Twisted? Maybe. Bleak? Definitely. Director Yorgos Lanthimos is back with another off-kilter drama
YORGOS LANTHIMOS KNOWS his work is divisive but he doesn’t quite know why. When The Killing Of A Sacred Deer, the Greek director’s first film since his uncategorisably strange English-language debut The Lobster, debuted at Cannes it was met with both applause (and a Best Screenplay award) and boos. In the reviews, rapturous comparisons to Kubrick and Haneke rubbed up against accusations of sadism.
“I’m always surprised when people are scandalised and shocked by things that we’ve been dealing with since the beginning of time,” Lanthimos says amiably, scratching his beard. “We live in a time when there’s a lot of conservatism around.”
His first American production is a terrifying, enigmatic psychological thriller with ancient resonances. It began as the story of a troubled teenager who takes revenge on a wealthy surgeon, played by The Lobster’s Colin Farrell. Lanthimos and his regular co-writer Efthymis Filippou took inspiration from the Greek tragedy of Iphigenia, sacrificed by her father Agamemnon to appease Artemis after he accidentally killed one of the goddess’ sacred deer. “I don’t know if it’s a tragedy in a strict sense of the form,” he says. “But the way we use the word today? I guess it’s a tragedy.”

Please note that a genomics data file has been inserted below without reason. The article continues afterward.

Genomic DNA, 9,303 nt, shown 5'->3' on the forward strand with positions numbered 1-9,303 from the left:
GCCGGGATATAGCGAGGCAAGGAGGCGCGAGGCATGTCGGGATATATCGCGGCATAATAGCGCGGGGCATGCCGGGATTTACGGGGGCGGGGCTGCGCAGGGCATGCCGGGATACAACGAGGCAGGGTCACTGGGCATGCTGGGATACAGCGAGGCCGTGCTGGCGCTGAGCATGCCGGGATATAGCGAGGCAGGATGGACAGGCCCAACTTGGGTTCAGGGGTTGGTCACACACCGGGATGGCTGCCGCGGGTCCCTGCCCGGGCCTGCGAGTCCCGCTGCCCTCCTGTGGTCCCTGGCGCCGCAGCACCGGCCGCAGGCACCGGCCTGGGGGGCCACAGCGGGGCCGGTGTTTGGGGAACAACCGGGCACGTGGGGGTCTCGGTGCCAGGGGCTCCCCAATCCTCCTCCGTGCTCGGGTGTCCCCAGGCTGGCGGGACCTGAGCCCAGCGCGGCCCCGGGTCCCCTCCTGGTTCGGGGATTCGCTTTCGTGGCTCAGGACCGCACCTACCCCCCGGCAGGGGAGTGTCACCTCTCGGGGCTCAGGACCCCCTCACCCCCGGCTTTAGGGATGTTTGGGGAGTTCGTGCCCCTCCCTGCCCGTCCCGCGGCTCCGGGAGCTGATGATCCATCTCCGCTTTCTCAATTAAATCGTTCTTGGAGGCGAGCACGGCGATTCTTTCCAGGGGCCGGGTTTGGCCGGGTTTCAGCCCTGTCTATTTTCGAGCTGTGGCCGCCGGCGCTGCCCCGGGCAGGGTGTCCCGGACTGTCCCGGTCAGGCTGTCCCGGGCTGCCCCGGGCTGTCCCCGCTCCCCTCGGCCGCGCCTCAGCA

In other hands, the revenge plot might lead to a standard cuckoo-in-the-nest thriller, but every component of Lanthimos’ unmistakeable style — the deadpan line readings, the unsettling use of music, the mysterious elisions in the plot — is designed to create ambiguity. “I make films in the way that I like to see films,” he says. “I never like it when things are presented as black and white: this is good, this is bad.
I don’t want to be considered an idiot and told what is what. I want to be intrigued.”
When discussing his work, his favourite word is “different”.
Lanthimos’ reputation attracts big-name talent. Nicole Kidman and Alicia Silverstone star alongside Farrell, while his Queen Anneera period drama The Favourite, currently in post-production, features Emma Stone, Olivia Colman and Rachel Weisz. Actors are already attuned to his unique tone and, he says, they have a good time. Even a film as nerve-wracking to watch as The Killing Of A Sacred Deer was enjoyable to make. “It’s basically a comedy when you observe it from afar: all these grown-ups doing weird things,” he says. “It is fun. If the stress of trying to get things done wasn’t there,
I’d be having fun as well.”
Above: The Beguiled co-stars Nicole Kidman and Colin Farrell reunite. Here: Director Yorgos Lanthimos on set.